Capturing Thinking

Capturing thinking about being a mathematician.

How can we best capture and build a picture of where learners are in their knowledge, skills and conceptual understandings? How do we capture thinking? At a time where learning experiences have been so diverse, I have been wondering how to best capture our student’s thinking and develop an understanding of where students are in their individual understanding of a concept. There are a host of tools that help us be able to document and capture thinking moments from our students such as using Visible Thinking Routines, Seesaw and learning portfolios, students recording whiteboard explanations or teaching a strategy. Recording audio responses provide a wonderful way to engage and enable all students to share their ideas. These are all methods through which we can capture the student thinking process.

This podcast below was shared with me recently and so much of it resonated in thinking about student ‘thinking’ in mathematics and literacy.

https://blog.heinemann.com/podcast-jennifer-serravallo-marilyn-burns-reading-and-math

The importance of listening, really listening, to be able to understand where students are in their thinking and therefore be able to guide them in their next steps. At my current school we have a process of conferring with students individually about their learning in different domains. This enables us to form a picture of where students are as learners, as thinkers – not just what can be checked off as ‘can do’ and ‘can’t do’ but understanding how students come to form their responses creates the opportunity to meaningfully inform next steps in their learning.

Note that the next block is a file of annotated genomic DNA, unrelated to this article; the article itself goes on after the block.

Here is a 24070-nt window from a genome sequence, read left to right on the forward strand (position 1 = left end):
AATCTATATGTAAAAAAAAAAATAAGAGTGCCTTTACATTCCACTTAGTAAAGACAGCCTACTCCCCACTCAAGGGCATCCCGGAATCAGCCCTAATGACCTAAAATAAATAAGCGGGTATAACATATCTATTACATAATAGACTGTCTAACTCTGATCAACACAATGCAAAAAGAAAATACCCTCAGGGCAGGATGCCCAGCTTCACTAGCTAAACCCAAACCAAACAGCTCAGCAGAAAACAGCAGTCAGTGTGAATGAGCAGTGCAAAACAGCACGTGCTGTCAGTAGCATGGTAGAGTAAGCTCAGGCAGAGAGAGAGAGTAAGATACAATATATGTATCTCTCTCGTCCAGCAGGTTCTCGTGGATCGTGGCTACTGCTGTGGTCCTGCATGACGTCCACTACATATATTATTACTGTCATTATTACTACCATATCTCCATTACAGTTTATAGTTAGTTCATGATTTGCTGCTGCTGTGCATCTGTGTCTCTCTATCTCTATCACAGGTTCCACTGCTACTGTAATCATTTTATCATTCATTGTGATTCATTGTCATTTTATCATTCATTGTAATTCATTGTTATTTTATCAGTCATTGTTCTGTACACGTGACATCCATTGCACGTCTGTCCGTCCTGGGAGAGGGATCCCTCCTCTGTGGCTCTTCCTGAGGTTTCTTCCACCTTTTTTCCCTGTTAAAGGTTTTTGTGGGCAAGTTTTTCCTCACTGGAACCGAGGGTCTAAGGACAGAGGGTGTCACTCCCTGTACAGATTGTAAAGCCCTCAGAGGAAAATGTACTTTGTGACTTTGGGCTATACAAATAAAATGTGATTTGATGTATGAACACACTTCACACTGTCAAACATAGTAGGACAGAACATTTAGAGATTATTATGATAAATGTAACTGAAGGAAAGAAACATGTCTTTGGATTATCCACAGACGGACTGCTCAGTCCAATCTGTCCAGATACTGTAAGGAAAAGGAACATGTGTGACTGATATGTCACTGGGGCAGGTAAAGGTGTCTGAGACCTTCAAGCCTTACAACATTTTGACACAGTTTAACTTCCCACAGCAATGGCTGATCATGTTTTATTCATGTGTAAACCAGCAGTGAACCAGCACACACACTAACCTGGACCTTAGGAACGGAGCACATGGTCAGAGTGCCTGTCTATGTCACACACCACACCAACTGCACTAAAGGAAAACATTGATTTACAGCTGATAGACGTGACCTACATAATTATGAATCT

“…correct answers can mask confusion, just like incorrect answers can hide understanding. The answer is just the starting place. It’s really how you got to the answer and how you reason that is just as important.”

Marilyn Burns

The question of how time consuming this process is often comes up. Listening to the podcast above just reinforced for me that really being able to support learners to grow must be all about taking the time to get to know them as thinkers, to understand how they are constructing their responses, their thought process. Of course conferring is a process that requires focus, time and space but what could be more important than listening with focus and purpose to understand our students better? Surely this is what impacts learning growth – even better, building strong relationships along the way!

Learn to Listen, Listen to Learn!

School seems eerily quiet at the moment, you know that feeling when something just isn’t quite right?

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Well, the thing is, we have yet to actually welcome any students into school for the new term and, in reality, a school is not really a school at all unless you have students. I had blogged about this concept of students making the learning environment previously in, ‘What is a classroom?’

https://jennyofee.com/2012/08/27/what-is-a-classroom/

In many respects, it seems the wrong way round for teachers to be creating, planning and preparing everything students are ‘going to learn’ in the year ahead when we haven’t even met the students in our classes yet!

It made me think of this wonderful TED Talk by Adora Svitak, ‘What adults can learn from kids’:


So, when the students do arrive at school, we need to listen to them to learn and to facilitate learning; learn what they need from us, learn where they are in their learning journey, learn how they learn and learn what interests them to challenge and ignite a passion for being curious to learn more.

We also are blessed with possibility to learn new skills and knowledge from them, for example, I hope to continue to develop our ‘Digital Leaders’, a role that @mrJonesICT  began to develop with Primary School students last year. These ‘Digital Leaders’ can teach and support learning in classrooms immensely with their extensive skills and knowledge in ICT. Adults learn from kids.

We all have curriculums to follow, standards, benchmarks and perhaps exams to prepare our students for, but ultimately, if we want to connect with and help students achieve their potential we need to listen to them and believe in their capabilities. I fully intend to listen and to learn from the young learners around me. Building self-awareness around listening to our students can only serve to continue strengthening learning in our community. As @adorasv said, ‘Learning between grown-ups and kids should be reciprocal’.